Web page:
Why virtual goods are not ‘make believe’

By | September 8, 2010

Today’s News.com report on the rise of virtual goods, demonstrates widely held misconceptions, if its social media expert Jules Cole’s response is anything to go by.

Commenting on the strength of the global trend, and the success of  Californian company Virtual Greats, Coles says: “If they (virtual goods) are free, I can definitely see the use of them … but they (users) are  not actually getting anything tangible for their money…If it’s an extension of games, I see that as a benefit. But I can’t see it taking off.”

It’s a comment that is almost as miscalculated as that made by Thomas Watson, chairman of IBM, who in 1943  said,  “I think there is a world market for maybe five computers.” And like Thomas, Cole’s words may well come back to haunt him.

Cole’s assertion contradicts the article’s very thrust, that the global market for  virtual goods has ‘doubled in two years to an estimated $3.3 billion, up from around $1.7 billion in 2008‘. The mismatch seems to have gone unnoticed.

In fact, virtual marketing analyst KZERO estimates trade revenue of vitual goods to be even higher, more like USD 5 billion), other evidence abounds. Take Zynga, the LA- based social games company whose titles  include Farmville and Mafia Wars. In just two years, 2007-2009, Zynga acquired 180 million active players per month across its various games titles and brought in over 500 staff to manage them. Revenue expectation for the year 2009-2010 is in excess of $(US) 100m. Moreover,  in spite of a tough financial environment,  FORBES reports that  the Company has taken $519 million in funding, the bulk of which was raised after December 2009.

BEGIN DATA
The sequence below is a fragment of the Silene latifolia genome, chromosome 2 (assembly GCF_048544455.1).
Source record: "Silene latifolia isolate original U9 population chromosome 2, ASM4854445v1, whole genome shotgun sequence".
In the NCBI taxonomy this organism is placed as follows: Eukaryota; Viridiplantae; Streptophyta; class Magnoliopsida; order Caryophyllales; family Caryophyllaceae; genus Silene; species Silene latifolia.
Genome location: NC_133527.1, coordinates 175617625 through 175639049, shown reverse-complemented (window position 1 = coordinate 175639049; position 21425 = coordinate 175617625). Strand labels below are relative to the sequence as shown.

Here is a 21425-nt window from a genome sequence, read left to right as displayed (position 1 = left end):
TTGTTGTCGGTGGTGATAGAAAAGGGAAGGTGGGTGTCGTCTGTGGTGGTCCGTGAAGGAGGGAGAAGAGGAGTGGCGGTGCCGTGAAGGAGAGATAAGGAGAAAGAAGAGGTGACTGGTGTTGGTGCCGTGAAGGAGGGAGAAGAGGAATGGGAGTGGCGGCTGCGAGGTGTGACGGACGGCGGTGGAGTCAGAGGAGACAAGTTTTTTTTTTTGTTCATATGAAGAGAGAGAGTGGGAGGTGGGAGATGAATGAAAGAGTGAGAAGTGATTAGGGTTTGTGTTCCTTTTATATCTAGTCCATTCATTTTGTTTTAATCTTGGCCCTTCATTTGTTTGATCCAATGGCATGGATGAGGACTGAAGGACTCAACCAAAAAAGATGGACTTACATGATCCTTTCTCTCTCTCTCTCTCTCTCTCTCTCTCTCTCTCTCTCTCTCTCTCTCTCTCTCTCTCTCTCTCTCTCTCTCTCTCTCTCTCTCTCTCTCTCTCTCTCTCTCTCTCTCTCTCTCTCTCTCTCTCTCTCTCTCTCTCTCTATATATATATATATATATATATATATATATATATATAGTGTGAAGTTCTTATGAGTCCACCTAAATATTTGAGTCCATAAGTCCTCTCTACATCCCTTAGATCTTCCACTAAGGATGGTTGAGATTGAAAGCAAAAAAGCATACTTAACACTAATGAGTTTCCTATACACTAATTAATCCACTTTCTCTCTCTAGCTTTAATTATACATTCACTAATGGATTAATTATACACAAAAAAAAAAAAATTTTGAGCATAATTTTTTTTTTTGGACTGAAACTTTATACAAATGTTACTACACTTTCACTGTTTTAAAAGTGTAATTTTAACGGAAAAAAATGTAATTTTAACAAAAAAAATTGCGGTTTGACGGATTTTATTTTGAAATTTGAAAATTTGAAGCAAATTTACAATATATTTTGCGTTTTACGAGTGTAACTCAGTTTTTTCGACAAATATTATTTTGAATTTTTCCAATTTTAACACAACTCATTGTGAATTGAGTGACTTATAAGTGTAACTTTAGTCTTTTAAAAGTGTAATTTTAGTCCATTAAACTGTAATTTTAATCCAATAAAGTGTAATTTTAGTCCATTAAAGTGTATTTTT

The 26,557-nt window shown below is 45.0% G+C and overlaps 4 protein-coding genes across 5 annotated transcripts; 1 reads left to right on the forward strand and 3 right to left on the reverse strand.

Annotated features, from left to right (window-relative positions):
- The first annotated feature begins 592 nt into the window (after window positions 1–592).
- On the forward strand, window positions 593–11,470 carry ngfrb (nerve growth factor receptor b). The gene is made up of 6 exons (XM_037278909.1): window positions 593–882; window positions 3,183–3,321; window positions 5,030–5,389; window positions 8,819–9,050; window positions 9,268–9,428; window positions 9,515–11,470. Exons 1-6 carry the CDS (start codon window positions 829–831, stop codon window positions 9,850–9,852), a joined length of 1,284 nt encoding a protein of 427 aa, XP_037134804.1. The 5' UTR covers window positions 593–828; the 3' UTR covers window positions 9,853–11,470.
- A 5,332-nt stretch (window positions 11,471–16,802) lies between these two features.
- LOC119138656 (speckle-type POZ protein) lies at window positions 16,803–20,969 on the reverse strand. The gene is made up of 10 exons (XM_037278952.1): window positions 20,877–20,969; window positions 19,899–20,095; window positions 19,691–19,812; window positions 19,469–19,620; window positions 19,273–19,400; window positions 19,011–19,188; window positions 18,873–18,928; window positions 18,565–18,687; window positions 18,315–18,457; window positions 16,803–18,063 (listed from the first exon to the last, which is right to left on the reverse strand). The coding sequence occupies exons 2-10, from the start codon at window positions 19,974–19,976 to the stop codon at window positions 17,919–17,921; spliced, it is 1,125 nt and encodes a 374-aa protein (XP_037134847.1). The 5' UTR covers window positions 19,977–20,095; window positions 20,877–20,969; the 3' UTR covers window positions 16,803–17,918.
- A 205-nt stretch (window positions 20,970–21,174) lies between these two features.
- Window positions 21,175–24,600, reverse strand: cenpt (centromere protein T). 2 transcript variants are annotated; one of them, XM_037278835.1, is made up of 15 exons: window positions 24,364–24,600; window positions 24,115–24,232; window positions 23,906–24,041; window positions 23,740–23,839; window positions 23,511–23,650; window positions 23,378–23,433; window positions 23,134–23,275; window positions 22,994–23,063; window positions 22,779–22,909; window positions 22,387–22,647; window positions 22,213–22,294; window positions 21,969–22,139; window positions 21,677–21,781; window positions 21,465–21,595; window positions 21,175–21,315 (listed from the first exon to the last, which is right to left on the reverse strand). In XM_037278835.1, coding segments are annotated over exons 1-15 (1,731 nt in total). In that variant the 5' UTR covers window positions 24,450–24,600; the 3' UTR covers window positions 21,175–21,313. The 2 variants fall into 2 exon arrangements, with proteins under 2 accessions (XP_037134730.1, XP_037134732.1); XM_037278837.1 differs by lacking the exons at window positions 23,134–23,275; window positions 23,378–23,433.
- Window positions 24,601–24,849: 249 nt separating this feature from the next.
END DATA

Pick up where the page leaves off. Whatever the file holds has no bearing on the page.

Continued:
Another glaring problem with the story is that it refers to  ‘Make- believe items’.

Virtual Goods are not substitutes  for the real thing: no one expects a virtual umbrella to stop the rain from landing on you…but it  might be a fashion statement for an avatar; it might be a symbol for a charity you support and which you attach to your web or social network home page; it might embed a service – not a real world one, that would be rain protection,  but perhaps, like the the Penguin’s brolly in Batman, it activates something. His was shooter,  but why not a brolly as a dynamic widget casing for water consumption on your desktop?

In the virtual world, objects are editable and open to new interpretations. But while the digital goods have uses which the real world ones can not,  people’s desire to own them are the same : as  identifiers, as status, or for the service they deliver. And as research by Stanford’s Byron Reeves and Cliff Nass has shown, the same dopamine responses come into play when the cash register rings.

Share and Enjoy

8 thoughts on “Why virtual goods are not ‘make believe’

  1. Maria Korolov

    Mandy —

    I totally agree! And don’t forget that music, novels, poetry, movies, even art itself is often a virtual good in that the virtual component is often worth more — much more — than the physical component and that, lately, there is often no physical component at all. Music is delivered in the form of MP3 files, books as ebooks, art as JPGs. Software in the form of downloads. Movies as streamed video. Like virtual clothing and chairs, these are not things that can be touched or held or eaten, but they still provide enjoyment or education.

    Ideas, patents, and trademarks are also “virtual” — they have no meaning or importance other than what we attach to them.

    — Maria Korolov
    Editor, Hypergrid Business

    Reply
    1. mandy Post author

      Maria,
      Welcome. Shall we add money to this list ?
      By the way, the New York Times is fixed on this misguided ‘make believe’ track too. ‘See ‘Fanciful Items in Lands of Make believe’, http://tiny.cc/pc7gj

      Reply
  2. Emma Jenkins

    Mandy – you are absolutely right. The key element to non gaming virtual goods is the context in which they are given and received. That’s how the value is generated – as facilitators in a well established, enduring human activity – of expression.

    Emma

    Reply
  3. mandy Post author

    Emma, your idea of virtual goods as facilitators for human interaction is a compelling one. So to tease this out…taking the real world gesture of shaking hands, why not in the virtual one, have a deal cemented by an exchange of virtual gifts. A new language of etiquette, possibly with many gradations of subtlety and creativity, might ensue.

    Reply

Leave a Reply

Your email address will not be published. Required fields are marked *